The Lake Highlands football team just finished an exciting season where they scored big in the play-offs under the direction of Coach Mike Zofutto and his staff. What is especially gratifying is that three of the coaches on the staff – Larry Jensen, Harry Everett and Paul Maturi – are L.H. grads. The Wildcats rolled through three play-off games before being stopped by John Tyler High School.

Look for Zofutto on Late Night with David Letterman or with Jay Leno. Not only can he coach, but Zofutto has a unique technique for calling the play-by-plays of high school games that has earned him some national attention.

More From the Field

It seems there will be a changing of the guard for the Ball Boy of the Wildcats Football Team. Jonathon Washburn has been at the helm since he was in the fourth grade. He is training fourth-grader Cody Clark for the position. Cody is the son of vice-principal Jack Clark and L.H. counselor Donna Clark.

During Cody’s first night on the job, he got a taste of the dangers of the game. He was watching a play when it unexpectedly made a turn right for him. He tried to move but luck stepped aside and the ball carrier, Glen Johnson, hit Cody head-on and sent him for a ride six feet high and 10 feet back.

When the defense went in, Johnson checked on Cody, who was fine, but Glen wasn’t when he found out whose son he sent flying.

L.H. Native American Expert

Richard Hughes ’75 is the number one salesman and regional manager for Revlon. He lives in the Arlington area and has two children, a 10 year old daughter and a five year old son.

Every year he takes at least three weeks and indulges in his hobbies of hiking, fishing and camping. He mostly travels in the mountains of Canada or Oregon. While hiking, Hughes collects natural materials and makes Native American artifacts. He designs war shields, bow quivers, war and medicine rattles and peace pipes. He has been studying Native American culture for more than 20 years.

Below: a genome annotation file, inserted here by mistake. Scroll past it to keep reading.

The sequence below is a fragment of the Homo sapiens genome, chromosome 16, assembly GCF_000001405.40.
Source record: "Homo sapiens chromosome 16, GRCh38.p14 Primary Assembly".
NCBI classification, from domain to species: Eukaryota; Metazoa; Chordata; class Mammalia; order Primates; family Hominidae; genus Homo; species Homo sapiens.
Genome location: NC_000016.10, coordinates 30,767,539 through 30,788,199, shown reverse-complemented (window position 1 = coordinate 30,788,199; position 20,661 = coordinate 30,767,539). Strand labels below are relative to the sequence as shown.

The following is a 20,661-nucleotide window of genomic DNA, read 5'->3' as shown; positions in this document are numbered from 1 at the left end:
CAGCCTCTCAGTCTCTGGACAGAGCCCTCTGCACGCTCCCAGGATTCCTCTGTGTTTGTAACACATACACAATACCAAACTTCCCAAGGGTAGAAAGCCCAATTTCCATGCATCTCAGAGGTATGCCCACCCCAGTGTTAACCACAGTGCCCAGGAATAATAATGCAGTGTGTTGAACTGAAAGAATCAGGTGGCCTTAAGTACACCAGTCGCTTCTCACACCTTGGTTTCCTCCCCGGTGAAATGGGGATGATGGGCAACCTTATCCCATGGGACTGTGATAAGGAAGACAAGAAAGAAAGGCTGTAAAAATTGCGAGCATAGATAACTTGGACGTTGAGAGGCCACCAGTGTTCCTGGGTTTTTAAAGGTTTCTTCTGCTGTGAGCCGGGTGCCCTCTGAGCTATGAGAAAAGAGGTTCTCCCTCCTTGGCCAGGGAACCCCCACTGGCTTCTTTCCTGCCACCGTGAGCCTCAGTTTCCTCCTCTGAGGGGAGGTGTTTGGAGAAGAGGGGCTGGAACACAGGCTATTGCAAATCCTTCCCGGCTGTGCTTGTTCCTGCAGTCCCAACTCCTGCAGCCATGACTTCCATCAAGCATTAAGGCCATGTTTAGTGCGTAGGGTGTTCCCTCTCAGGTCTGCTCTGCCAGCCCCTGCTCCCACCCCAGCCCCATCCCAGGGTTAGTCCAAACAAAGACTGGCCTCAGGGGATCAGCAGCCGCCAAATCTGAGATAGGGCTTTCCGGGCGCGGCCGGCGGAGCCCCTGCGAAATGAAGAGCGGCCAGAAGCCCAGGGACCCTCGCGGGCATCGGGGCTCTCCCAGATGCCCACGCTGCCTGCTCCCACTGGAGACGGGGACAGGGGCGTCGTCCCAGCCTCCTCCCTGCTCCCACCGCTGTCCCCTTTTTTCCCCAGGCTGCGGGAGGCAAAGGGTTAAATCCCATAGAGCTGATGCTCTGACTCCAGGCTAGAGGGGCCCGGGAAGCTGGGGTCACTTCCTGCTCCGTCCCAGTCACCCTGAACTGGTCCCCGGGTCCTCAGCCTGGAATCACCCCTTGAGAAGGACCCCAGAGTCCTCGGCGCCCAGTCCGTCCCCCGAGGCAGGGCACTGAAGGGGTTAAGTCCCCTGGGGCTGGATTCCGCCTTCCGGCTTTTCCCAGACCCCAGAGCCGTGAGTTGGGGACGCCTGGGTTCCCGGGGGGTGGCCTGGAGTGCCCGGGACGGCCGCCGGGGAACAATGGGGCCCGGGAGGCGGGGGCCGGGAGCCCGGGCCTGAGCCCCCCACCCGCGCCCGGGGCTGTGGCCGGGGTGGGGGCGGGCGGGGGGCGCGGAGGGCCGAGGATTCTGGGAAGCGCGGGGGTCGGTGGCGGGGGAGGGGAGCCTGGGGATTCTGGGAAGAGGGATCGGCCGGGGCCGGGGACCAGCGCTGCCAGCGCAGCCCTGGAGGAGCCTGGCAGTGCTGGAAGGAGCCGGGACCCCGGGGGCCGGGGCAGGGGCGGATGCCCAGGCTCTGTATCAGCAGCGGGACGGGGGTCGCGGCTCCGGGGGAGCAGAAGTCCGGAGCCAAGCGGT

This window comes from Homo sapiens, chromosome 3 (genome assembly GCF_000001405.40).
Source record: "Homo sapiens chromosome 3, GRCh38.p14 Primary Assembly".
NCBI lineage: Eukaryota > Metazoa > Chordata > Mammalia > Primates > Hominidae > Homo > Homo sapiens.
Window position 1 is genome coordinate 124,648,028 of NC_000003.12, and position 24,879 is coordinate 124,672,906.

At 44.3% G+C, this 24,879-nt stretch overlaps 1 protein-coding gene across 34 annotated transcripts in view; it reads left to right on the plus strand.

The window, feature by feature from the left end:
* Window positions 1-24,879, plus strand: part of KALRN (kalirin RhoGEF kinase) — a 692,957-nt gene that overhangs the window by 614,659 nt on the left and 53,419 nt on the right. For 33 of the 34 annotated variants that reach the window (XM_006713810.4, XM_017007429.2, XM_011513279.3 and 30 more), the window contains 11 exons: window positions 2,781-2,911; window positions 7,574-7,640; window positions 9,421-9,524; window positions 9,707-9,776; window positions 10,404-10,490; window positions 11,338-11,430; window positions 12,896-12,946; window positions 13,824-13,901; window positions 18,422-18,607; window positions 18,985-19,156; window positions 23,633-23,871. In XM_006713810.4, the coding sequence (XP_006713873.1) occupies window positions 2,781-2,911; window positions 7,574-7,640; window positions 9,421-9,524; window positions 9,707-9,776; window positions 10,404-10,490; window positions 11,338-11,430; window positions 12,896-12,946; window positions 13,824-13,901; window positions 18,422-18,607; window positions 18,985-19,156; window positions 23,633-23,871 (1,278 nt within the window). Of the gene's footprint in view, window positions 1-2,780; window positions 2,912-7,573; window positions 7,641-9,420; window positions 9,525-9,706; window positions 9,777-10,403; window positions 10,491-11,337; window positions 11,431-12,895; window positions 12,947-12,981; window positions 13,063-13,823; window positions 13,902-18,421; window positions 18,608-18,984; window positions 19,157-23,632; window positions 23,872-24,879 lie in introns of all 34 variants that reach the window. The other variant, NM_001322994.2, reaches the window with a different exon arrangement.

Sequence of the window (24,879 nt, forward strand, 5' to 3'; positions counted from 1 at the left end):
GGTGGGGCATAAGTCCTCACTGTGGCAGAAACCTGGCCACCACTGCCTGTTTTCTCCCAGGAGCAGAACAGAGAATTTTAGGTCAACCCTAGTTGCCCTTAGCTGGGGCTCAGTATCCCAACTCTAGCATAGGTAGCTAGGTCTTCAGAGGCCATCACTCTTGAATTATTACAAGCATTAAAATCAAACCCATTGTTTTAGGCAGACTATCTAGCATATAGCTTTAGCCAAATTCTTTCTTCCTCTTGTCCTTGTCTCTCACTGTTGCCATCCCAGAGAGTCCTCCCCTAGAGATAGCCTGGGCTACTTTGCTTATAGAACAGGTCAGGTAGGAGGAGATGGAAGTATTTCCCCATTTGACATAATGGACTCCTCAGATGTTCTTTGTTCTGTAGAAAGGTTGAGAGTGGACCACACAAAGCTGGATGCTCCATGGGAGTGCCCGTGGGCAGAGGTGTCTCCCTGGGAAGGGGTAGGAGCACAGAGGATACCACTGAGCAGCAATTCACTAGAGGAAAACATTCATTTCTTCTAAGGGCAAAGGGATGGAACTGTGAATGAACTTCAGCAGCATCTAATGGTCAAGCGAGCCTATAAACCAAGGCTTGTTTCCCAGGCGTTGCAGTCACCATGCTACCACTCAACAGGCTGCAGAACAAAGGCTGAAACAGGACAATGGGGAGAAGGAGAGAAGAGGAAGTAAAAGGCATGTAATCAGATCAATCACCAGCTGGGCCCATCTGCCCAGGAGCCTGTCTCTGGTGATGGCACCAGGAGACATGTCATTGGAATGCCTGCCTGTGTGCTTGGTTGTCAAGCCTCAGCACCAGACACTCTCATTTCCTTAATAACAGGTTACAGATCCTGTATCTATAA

From the Land Down Under

Retired L.H. Social Studies teacher, Betsy Vandament is living in Australia while her husband, who works for Rockwell Industries of Dallas, is temporarily headquartered there. Vandament reports that five other families made the move, so she has plenty of company.

She has joined a church choir and a local craft class. She teaches American children social studies so that they will stay caught up with their classmates in the U.S.

The Vandaments shared Thanksgiving with their American friends and introduced the holiday to their Australian friends. They improvised for a traditional meal with fowl, cranberries and a baked pumpkin.

Returning to His Stomping Ground

Back in the halls of L.H. is Bob Williams ’75. He was one of the lead drummers in the drum corp when it first earned its illustrious reputation. He now has the challenging job of teaching honors English to sophomores. The next time you run into Williams, think of him as I remember him, with blonde hair in a chili bowl cut flying around everywhere as he made banging the drums an art form.